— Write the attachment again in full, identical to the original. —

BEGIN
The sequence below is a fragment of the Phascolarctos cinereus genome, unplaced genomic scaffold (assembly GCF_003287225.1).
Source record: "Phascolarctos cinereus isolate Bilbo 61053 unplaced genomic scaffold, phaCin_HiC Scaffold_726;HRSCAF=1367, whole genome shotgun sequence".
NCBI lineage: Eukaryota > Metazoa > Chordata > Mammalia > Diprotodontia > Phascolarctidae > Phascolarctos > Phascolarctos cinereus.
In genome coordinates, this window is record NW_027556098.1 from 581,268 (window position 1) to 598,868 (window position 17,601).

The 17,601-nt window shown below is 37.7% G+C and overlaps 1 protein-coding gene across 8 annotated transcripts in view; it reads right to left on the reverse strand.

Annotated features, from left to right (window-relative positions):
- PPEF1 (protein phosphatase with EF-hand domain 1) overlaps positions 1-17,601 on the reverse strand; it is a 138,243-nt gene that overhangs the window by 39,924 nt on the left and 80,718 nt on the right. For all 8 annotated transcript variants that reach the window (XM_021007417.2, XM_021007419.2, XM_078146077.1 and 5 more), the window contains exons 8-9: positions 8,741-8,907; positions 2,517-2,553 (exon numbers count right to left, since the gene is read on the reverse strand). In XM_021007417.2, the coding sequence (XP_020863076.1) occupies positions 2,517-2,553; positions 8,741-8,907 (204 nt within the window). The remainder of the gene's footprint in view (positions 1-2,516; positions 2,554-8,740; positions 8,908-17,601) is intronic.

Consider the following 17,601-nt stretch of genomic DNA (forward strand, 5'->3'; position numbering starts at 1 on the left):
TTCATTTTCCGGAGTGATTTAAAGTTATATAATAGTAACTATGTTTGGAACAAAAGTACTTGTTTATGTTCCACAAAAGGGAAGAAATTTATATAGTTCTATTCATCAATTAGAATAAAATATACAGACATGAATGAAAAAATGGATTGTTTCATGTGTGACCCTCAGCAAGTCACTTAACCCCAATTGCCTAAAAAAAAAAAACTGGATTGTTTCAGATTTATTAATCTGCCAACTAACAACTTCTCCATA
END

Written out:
The sequence below is a fragment of the Phascolarctos cinereus genome, unplaced genomic scaffold (assembly GCF_003287225.1).
Source record: "Phascolarctos cinereus isolate Bilbo 61053 unplaced genomic scaffold, phaCin_HiC Scaffold_726;HRSCAF=1367, whole genome shotgun sequence".
NCBI lineage: Eukaryota > Metazoa > Chordata > Mammalia > Diprotodontia > Phascolarctidae > Phascolarctos > Phascolarctos cinereus.
In genome coordinates, this window is record NW_027556098.1 from 581,268 (window position 1) to 598,868 (window position 17,601).

The 17,601-nt window shown below is 37.7% G+C and overlaps 1 protein-coding gene across 8 annotated transcripts in view; it reads right to left on the reverse strand.

Annotated features, from left to right (window-relative positions):
- PPEF1 (protein phosphatase with EF-hand domain 1) overlaps positions 1-17,601 on the reverse strand; it is a 138,243-nt gene that overhangs the window by 39,924 nt on the left and 80,718 nt on the right. For all 8 annotated transcript variants that reach the window (XM_021007417.2, XM_021007419.2, XM_078146077.1 and 5 more), the window contains exons 8-9: positions 8,741-8,907; positions 2,517-2,553 (exon numbers count right to left, since the gene is read on the reverse strand). In XM_021007417.2, the coding sequence (XP_020863076.1) occupies positions 2,517-2,553; positions 8,741-8,907 (204 nt within the window). The remainder of the gene's footprint in view (positions 1-2,516; positions 2,554-8,740; positions 8,908-17,601) is intronic.

Consider the following 17,601-nt stretch of genomic DNA (forward strand, 5'->3'; position numbering starts at 1 on the left):
TTCATTTTCCGGAGTGATTTAAAGTTATATAATAGTAACTATGTTTGGAACAAAAGTACTTGTTTATGTTCCACAAAAGGGAAGAAATTTATATAGTTCTATTCATCAATTAGAATAAAATATACAGACATGAATGAAAAAATGGATTGTTTCATGTGTGACCCTCAGCAAGTCACTTAACCCCAATTGCCTAAAAAAAAAAAACTGGATTGTTTCAGATTTATTAATCTGCCAACTAACAACTTCTCCATA